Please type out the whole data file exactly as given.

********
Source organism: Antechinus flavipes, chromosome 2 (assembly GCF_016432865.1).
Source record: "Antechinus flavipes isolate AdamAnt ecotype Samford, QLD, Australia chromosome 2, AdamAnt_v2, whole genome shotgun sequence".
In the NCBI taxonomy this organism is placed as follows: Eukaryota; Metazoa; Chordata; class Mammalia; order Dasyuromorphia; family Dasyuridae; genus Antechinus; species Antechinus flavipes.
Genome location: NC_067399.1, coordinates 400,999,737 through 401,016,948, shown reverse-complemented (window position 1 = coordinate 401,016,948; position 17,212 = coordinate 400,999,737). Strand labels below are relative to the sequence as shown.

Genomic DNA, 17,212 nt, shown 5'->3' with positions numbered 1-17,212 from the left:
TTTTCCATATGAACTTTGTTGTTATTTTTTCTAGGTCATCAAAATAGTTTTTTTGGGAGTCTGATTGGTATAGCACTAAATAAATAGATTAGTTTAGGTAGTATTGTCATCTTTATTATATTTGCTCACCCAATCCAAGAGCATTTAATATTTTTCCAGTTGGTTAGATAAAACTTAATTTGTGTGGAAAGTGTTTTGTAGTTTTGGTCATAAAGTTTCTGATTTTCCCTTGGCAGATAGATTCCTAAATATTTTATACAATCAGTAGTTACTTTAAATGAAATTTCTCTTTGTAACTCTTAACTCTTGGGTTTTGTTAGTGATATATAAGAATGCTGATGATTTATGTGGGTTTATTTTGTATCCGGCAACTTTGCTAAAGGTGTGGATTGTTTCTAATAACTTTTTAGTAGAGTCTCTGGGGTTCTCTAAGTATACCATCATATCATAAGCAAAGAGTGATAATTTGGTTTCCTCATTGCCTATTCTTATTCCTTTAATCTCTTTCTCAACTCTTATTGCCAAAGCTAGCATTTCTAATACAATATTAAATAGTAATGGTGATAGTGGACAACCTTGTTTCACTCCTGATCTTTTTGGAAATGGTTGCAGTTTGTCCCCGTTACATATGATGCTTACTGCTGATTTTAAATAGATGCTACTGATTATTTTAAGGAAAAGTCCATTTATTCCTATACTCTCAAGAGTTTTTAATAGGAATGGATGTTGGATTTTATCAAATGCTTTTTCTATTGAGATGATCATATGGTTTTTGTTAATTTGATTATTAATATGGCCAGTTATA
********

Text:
Source organism: Antechinus flavipes, chromosome 2 (assembly GCF_016432865.1).
Source record: "Antechinus flavipes isolate AdamAnt ecotype Samford, QLD, Australia chromosome 2, AdamAnt_v2, whole genome shotgun sequence".
In the NCBI taxonomy this organism is placed as follows: Eukaryota; Metazoa; Chordata; class Mammalia; order Dasyuromorphia; family Dasyuridae; genus Antechinus; species Antechinus flavipes.
Genome location: NC_067399.1, coordinates 400,999,737 through 401,016,948, shown reverse-complemented (window position 1 = coordinate 401,016,948; position 17,212 = coordinate 400,999,737). Strand labels below are relative to the sequence as shown.

Genomic DNA, 17,212 nt, shown 5'->3' with positions numbered 1-17,212 from the left:
TTTTCCATATGAACTTTGTTGTTATTTTTTCTAGGTCATCAAAATAGTTTTTTTGGGAGTCTGATTGGTATAGCACTAAATAAATAGATTAGTTTAGGTAGTATTGTCATCTTTATTATATTTGCTCACCCAATCCAAGAGCATTTAATATTTTTCCAGTTGGTTAGATAAAACTTAATTTGTGTGGAAAGTGTTTTGTAGTTTTGGTCATAAAGTTTCTGATTTTCCCTTGGCAGATAGATTCCTAAATATTTTATACAATCAGTAGTTACTTTAAATGAAATTTCTCTTTGTAACTCTTAACTCTTGGGTTTTGTTAGTGATATATAAGAATGCTGATGATTTATGTGGGTTTATTTTGTATCCGGCAACTTTGCTAAAGGTGTGGATTGTTTCTAATAACTTTTTAGTAGAGTCTCTGGGGTTCTCTAAGTATACCATCATATCATAAGCAAAGAGTGATAATTTGGTTTCCTCATTGCCTATTCTTATTCCTTTAATCTCTTTCTCAACTCTTATTGCCAAAGCTAGCATTTCTAATACAATATTAAATAGTAATGGTGATAGTGGACAACCTTGTTTCACTCCTGATCTTTTTGGAAATGGTTGCAGTTTGTCCCCGTTACATATGATGCTTACTGCTGATTTTAAATAGATGCTACTGATTATTTTAAGGAAAAGTCCATTTATTCCTATACTCTCAAGAGTTTTTAATAGGAATGGATGTTGGATTTTATCAAATGCTTTTTCTATTGAGATGATCATATGGTTTTTGTTAATTTGATTATTAATATGGCCAGTTATA